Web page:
Watching Chelsea defy the pundits and put on a more than decent display to take Manchester City to the wire, in the Carabao Cup, yesterday, showed that there is hope for the future.
With Maurizio Sarri going against his normal convention and making changes to his starting eleven, as well as introducing substitutions that went against the norm, it’s fair to say that Chelsea could have won the tie with the best chance falling to N’Gola Kante who, latching on to a pass from Eden Hazard, after a marvellous run from the Belgian, couldn’t keep the ball down and it skewed over the bar.
But, in typical Chelsea style, the loss on penalties was overshadowed by an extraordinary turn of events that saw Kepa, after having gone down with cramp a second time, in the latter stages of extra-time, refuse to be substituted.
Now it was one of those events that you can either make a big deal of or simply put down to a misunderstanding, but, with it being Chelsea, you just knew the media would take the former view.
According to the media, Kepa is now public enemy #1 with the Spaniard having defied his manager in a manner that was inexplicable.
Our view, and it may contradict yours, is that Kepa was merely trying to convince those on the touchline that he was fit to continue.
Okay, Caballero may have an excellent record in penalty shoot-outs but if there was a pre-conceived plan to switch keepers late on, I’m pretty damn sure that Kepa would have, despite not being particularly pleased, play ball.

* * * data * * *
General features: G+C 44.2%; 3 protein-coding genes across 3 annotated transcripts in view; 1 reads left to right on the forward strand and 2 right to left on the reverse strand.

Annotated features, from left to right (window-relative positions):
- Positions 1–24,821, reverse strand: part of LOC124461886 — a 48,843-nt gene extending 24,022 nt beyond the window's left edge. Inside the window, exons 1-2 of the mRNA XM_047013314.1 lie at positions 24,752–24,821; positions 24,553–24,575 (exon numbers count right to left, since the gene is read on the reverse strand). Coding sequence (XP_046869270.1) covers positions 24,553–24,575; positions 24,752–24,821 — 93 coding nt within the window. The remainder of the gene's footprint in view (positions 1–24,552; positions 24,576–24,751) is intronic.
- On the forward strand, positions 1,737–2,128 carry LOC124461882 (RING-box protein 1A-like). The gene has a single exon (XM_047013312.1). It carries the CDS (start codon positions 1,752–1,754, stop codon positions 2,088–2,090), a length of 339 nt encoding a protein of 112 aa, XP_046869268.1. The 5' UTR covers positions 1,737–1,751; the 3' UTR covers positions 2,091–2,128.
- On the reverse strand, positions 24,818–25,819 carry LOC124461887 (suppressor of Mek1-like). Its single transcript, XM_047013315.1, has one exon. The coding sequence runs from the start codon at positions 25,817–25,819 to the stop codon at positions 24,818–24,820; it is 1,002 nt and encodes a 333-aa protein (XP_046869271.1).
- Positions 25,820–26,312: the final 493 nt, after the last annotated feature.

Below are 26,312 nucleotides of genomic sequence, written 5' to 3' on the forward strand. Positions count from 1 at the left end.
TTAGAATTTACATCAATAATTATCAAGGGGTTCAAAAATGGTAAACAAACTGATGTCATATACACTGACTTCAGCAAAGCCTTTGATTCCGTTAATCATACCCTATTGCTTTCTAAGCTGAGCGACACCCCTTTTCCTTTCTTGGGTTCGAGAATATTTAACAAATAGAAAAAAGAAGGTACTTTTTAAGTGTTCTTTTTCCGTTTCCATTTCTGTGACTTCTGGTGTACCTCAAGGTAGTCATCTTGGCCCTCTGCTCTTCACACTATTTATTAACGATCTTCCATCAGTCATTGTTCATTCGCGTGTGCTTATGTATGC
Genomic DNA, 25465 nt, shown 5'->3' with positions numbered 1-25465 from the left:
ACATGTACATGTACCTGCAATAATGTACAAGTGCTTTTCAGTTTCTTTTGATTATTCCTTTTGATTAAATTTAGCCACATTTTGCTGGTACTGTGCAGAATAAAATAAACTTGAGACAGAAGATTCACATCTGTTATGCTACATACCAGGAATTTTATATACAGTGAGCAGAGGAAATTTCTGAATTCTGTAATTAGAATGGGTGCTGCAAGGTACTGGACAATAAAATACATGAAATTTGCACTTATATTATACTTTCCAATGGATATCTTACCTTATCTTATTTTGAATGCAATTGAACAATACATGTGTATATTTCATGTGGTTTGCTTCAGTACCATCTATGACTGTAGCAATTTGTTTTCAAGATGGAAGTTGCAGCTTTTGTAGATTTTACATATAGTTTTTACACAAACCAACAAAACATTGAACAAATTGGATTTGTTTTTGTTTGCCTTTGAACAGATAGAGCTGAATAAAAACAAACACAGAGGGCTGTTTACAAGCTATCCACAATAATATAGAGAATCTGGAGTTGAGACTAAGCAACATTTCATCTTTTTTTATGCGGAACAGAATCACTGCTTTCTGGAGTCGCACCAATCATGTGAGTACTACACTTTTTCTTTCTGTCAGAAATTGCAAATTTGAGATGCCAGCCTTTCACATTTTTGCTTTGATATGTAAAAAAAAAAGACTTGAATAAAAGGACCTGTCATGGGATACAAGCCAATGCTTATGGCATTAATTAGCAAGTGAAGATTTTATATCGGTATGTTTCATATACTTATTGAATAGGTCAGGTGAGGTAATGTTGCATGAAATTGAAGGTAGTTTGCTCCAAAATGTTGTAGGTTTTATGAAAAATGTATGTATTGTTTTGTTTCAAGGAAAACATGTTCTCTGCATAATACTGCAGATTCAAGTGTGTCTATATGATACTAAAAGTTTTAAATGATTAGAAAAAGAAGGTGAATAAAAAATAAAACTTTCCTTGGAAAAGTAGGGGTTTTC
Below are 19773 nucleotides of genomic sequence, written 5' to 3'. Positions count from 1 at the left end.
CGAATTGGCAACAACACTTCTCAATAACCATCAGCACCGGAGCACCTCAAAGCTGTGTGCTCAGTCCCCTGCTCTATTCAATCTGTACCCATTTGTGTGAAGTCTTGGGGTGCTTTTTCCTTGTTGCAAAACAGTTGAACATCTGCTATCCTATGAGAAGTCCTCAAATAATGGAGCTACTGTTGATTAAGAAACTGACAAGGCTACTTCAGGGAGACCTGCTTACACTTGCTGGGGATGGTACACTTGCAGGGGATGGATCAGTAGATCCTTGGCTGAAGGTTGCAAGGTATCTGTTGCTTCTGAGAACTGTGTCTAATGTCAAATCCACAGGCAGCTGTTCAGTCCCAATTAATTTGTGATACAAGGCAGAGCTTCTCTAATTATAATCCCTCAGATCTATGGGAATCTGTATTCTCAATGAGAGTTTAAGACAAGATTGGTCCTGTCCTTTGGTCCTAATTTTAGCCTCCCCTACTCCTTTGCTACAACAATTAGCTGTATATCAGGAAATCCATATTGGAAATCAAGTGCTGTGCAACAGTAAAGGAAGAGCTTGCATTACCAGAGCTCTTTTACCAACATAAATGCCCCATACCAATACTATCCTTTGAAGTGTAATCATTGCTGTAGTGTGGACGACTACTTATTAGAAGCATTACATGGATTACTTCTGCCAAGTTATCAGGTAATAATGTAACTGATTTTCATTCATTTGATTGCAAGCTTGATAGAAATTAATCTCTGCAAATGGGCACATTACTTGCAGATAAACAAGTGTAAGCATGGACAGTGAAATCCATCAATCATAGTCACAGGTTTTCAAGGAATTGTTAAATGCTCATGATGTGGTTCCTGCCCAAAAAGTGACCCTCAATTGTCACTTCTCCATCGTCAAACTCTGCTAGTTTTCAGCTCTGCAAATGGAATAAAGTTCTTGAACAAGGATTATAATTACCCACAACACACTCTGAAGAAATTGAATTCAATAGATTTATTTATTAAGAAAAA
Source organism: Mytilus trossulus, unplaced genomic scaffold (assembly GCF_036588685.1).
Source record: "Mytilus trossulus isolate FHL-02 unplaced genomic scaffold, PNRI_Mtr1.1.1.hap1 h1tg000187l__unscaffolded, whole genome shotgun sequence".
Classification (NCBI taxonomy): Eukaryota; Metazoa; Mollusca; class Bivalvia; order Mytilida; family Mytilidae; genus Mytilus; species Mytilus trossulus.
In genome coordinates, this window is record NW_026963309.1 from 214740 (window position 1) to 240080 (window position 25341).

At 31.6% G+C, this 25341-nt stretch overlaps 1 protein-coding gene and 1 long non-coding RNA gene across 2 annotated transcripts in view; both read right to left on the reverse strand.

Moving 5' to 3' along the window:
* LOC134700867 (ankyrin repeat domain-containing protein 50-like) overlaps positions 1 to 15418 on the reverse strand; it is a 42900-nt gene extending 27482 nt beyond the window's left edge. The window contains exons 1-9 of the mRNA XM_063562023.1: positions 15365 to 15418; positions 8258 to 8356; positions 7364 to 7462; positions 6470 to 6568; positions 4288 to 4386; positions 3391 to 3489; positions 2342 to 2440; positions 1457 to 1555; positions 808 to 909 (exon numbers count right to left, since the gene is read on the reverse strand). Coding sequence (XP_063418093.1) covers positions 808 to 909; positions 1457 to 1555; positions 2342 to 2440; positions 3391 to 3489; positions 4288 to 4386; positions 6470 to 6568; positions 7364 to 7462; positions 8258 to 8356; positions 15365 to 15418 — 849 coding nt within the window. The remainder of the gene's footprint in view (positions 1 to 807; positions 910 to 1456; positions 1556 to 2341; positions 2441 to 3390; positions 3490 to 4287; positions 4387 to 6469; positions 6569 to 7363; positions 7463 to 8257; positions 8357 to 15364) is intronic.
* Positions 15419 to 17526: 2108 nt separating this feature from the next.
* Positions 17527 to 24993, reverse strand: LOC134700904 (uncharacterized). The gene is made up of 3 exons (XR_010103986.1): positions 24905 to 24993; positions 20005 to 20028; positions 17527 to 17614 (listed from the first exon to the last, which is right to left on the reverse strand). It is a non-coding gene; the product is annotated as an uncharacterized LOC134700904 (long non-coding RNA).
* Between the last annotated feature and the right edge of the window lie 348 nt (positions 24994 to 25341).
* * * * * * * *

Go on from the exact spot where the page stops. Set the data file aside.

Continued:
Perhaps the confusion got to Sarri who stomped his way down the Wembley tunnel, in an obvious rage.
But, once the dust had settled, Sarri, explaining the situation and as reported by the BBC,
“I misunderstood the problem and only realised the situation when the doctor arrived at the bench.
“He understood I asked for a change for his physical problem. He said: ‘I haven’t a physical problem.’
And he was right.”
Whereas Kepa, being portrayed by the media as the footballing equivalent of Judas, backed up those comments by commenting:
“It was misunderstood. In no moment was it my intention to disobey or anything like that with the boss.
“It was two or three minutes of confusion until the medics got to the bench and they explained everything well.
“He thought I couldn’t continue, and – fundamentally – I was trying to say that physically I was fine.”
Now I’m prepared to believe the above version of events but it seems, as is always the case, the media are intent on getting their pound of flesh out of our club.
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